Wednesday, 18 September 2013

A Midsummer's Nightmare (Act 1, Scene 1)

A note before I start: this is basically a project to spice up my exam syllabus. Yes, unfortunately the horrid nightmare known as school is testing me on Shakespeare's A Midsummer Night's Dream. So let's fight back with our very own nightmare ... A Midsummer's Nightmare, a scene-by-scene summary that will explain this play (and even drop in a little analysis!) while giving you a good laugh. Sort of like a transcript, but with lots of snark.

Let's skip the 'much ado about nothing' and get straight onto Act 1, Scene 1:

We start with Theseus, Duke of Athens, and his wife-to-be, Hippolyta. For my own amusement she's going to be Hippie from now on. Anyways, Theseus apparently conquered Hippie's lands to win her and more or less forced her into a marriage. Cool. (Just in case you're wondering — no, in my opinion this has very little bearing on the main plot. Don't say that in your essay, though.)

So Theseus says that while he wasn't all that nice when making war on her people, things are going to be just fine when they get married. To prove it, he orders his master of revels, aka party planner, to make the wedding awesome. Hippie sulks and says nothing, which means, "Yeah, sure thing, you brainless violent twerp."

Then Egeus, who is going to be called Egads from this point onwards, comes in. He's got the perfect guy picked out for his daughter Hermia: Demetrius. Problem is, Hermia likes Lysander, another equally eligible guy, instead. They argue for a while about who Hermia should wed, blablabla. My teacher says one of the points is to show the interchangeability of lovers. I agree. It doesn't matter which idiot you get.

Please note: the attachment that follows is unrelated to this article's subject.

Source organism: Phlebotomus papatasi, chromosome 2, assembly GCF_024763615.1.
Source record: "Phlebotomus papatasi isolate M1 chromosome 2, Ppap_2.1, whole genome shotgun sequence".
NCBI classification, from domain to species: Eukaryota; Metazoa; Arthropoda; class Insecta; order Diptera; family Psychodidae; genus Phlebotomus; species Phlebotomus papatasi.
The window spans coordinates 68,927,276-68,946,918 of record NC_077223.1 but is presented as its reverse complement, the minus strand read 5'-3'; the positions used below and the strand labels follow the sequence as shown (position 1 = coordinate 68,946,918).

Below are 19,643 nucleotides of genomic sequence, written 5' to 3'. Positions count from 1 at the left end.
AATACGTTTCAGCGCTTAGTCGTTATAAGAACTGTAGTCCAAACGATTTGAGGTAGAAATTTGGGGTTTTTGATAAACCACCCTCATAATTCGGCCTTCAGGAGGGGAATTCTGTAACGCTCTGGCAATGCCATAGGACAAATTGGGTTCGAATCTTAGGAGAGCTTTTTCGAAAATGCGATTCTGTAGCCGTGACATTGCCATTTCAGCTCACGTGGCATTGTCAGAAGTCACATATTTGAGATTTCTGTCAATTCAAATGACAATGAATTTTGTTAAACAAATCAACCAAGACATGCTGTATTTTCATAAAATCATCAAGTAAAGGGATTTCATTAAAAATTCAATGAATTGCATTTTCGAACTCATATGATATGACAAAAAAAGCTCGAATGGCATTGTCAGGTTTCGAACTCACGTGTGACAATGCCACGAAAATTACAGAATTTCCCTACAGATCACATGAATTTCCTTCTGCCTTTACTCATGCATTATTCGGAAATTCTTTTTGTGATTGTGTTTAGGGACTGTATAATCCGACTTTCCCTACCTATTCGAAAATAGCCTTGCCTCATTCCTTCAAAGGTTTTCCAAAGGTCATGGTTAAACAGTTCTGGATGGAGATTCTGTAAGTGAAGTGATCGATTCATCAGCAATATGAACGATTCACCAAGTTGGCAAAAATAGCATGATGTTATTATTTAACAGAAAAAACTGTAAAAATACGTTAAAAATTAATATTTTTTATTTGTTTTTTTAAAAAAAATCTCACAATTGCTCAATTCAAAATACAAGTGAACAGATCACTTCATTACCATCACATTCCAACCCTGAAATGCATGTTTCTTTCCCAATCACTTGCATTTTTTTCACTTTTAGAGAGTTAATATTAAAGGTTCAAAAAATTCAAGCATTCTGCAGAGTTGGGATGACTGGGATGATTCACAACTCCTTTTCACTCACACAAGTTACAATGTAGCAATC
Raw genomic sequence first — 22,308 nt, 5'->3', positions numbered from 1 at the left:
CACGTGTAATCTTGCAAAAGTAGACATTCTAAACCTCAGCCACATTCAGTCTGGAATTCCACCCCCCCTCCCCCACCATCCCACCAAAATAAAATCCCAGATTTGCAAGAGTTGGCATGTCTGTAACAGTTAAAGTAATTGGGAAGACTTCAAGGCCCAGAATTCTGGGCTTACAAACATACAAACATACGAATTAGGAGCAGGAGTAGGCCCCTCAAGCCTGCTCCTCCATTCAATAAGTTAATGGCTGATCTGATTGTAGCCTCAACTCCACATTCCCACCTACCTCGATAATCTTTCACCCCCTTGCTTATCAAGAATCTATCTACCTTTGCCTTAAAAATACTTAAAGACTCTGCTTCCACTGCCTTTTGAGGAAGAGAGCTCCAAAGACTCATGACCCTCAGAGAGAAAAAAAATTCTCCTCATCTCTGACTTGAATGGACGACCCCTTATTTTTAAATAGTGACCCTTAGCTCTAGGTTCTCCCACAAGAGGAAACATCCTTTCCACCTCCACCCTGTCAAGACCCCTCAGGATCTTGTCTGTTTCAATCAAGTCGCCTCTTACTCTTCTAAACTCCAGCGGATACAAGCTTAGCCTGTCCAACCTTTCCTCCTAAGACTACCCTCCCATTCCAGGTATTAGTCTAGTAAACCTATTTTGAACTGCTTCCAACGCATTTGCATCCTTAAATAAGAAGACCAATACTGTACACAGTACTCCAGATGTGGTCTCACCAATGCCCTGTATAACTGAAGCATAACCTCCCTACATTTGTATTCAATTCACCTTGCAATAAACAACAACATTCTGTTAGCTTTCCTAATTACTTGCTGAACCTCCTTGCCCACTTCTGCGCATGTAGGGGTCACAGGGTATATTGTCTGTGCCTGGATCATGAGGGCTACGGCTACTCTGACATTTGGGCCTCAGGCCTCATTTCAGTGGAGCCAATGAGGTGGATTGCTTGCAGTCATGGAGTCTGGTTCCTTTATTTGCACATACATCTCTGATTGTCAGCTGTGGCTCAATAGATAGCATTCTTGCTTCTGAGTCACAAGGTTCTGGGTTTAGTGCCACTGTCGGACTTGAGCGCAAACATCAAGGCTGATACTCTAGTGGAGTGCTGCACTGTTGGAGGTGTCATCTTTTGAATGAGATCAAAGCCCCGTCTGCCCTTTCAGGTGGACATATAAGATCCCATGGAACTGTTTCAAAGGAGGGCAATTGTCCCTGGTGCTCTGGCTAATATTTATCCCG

It all boils down to this: If Hermia doesn't marry Demetrius like Daddy says, then she can either be executed or become a nun. (Egads! Egads needs to get his values in order.) Apparently women can't be happy or successful unless they're married (and alive, of course), so Theseus advises Hermia to just go and marry Demetrius. Either way, he gives her until his and Hippie's not-so-happy wedding day to decide.

Lysander and Hermia are then left alone. They rant a bit about true love, while Shakespeare overdoses on the anaphora, parallel syntax and simile storms, before Lysander says they'll elope outside Athenian jurisdiction, to his aunt. Then Helena comes in.

Helena, by the way, is Demetrius' ex-girlfriend, and is still in love with him even though they broke up. She mopes a bit about how Demetrius loves Hermia and not her, even though Hermia keeps discouraging him. On the other hand, all of Helena's attempts to attract him are in vain. After a little more parallelism, Lysander spills the beans that they're going to elope and assures Helena they're not going to be in the way. Sweet, right?

Not really.

Hermia and Lysander skip off, leaving Helena alone. In a rather long and boring monologue, she complains that Demetrius isn't in love with her and decides to blab to him about Hermia and Lysander's escape plan. Then he'll chase after them, she'll chase after him, and maybe, just maybe, he'll fall in love with her again.

What.

What.

What.

I thought we'd seen the sheer stupidity of Shakespeare's characters when Macbeth heard the witches' prophecy that he would be defeated when Birnam Wood went to Dunsinane, and instead of destroying both places, proceeded to head to Dunsinane. Apparently not. Helena is a complete idiot. Just let them go and you can romance the widow — *cough* jilted groom.

By the way, I really, really wish that during one of the characters' soliloquys, another character would tap them on the shoulder and say, "Hey, I can hear you." But that would be logic, and as we know, logic does not really factor in here ... again, not to be said in your essay.

(Next up: Act 1, Scene 2. The Mechanicals make a mess.)

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